The pic’s tendency to strive for comfort over conflict is particularly unfortunate as regards Madsen’s Charlotte O’Neil and the young actresses who play her daughters: bored teenager Willow (Madeline Carroll), tomboyish Finnegan (Emma Fuhrmann) and little Flora (Nicolette Pierini). The girls’ father is MIA, and all three of them have their issues. But it’s Finn who finds her creative/emotional outlet through Monte, who grumpily agrees to be her mentor and help cultivate her budding imagination.

It’s a likable cast (Fred Willard delivers a characteristically wacky cameo), but at the same time, the only really passable acting occurs when Freeman is oncamera alone. This is due largely to the stiffness, contrived conflicts and recycled feel of Guy Thomas’ script, and Reiner’s seeming contentment with purely surface emotions.

The story here is, of course, a redemptive one. While there’s little sense of real romance between Monte and Charlotte (they call each other “Mr. Wildhorn” and “Mrs. O’Neil,” a device that grows precious over time), Monte responds to the love sent in his direction by the O’Neils, and he in turn helps the less fortunate. These include Carl (Ash Christian), the mentally impaired teenager who hops around like a bunny until Monte dubs him “Diego Santana, desperado,” and Carl stops being quite so annoying. It’s the kind of spiritually regenerative stuff that auds have seen a hundred times, and, at certain moments, it can be quite moving. The overall sense, however, is of a film that wants to be morally upright but isn’t above a little shameless manipulation.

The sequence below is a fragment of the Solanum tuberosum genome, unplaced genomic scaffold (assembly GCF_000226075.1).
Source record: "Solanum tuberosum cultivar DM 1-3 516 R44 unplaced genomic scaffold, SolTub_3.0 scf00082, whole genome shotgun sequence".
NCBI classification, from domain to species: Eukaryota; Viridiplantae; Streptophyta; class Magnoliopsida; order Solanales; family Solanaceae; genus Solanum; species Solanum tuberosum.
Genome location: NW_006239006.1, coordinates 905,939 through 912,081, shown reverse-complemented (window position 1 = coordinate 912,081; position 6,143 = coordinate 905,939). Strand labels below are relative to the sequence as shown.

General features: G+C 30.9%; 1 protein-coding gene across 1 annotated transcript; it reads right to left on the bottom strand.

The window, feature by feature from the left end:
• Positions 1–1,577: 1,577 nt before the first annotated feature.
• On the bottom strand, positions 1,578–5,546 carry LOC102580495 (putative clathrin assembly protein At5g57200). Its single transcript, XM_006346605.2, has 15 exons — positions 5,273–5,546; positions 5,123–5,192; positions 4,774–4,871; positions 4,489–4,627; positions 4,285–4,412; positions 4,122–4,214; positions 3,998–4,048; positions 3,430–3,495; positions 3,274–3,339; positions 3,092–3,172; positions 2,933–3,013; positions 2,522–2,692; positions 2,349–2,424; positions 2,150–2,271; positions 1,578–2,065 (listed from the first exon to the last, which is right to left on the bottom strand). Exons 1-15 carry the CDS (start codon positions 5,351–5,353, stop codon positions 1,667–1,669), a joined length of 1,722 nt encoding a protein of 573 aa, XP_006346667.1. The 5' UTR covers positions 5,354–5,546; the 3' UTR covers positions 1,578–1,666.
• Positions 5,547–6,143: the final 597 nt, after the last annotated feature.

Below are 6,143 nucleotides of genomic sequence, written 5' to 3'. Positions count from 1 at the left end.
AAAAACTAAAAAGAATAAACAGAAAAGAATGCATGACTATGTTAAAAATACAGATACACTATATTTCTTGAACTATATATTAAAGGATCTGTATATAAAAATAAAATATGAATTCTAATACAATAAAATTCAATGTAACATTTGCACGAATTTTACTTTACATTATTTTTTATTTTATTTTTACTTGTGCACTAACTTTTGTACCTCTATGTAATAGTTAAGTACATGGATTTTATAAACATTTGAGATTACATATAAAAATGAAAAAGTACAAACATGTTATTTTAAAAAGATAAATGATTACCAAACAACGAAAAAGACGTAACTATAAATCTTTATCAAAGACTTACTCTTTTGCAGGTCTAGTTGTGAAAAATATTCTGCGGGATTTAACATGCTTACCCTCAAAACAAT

Production values are fine, although a more fluid style of editing might have made the proceedings feel a little less formulaic.

The Magic of Belle Isle

Production: A Magnolia Pictures release and presentation of a Castle Rock Entertainment, Revelations Entertainment, Firebrand/Summer Magic production. Produced by Rob Reiner, Alan Greisman, Lori McCreary, Salli Newman, David Valdes. Executive producers, Martin Shafer, Liz Glotzer, Jared Ian Goldman. Directed by Rob Reiner. Screenplay, Guy Thomas.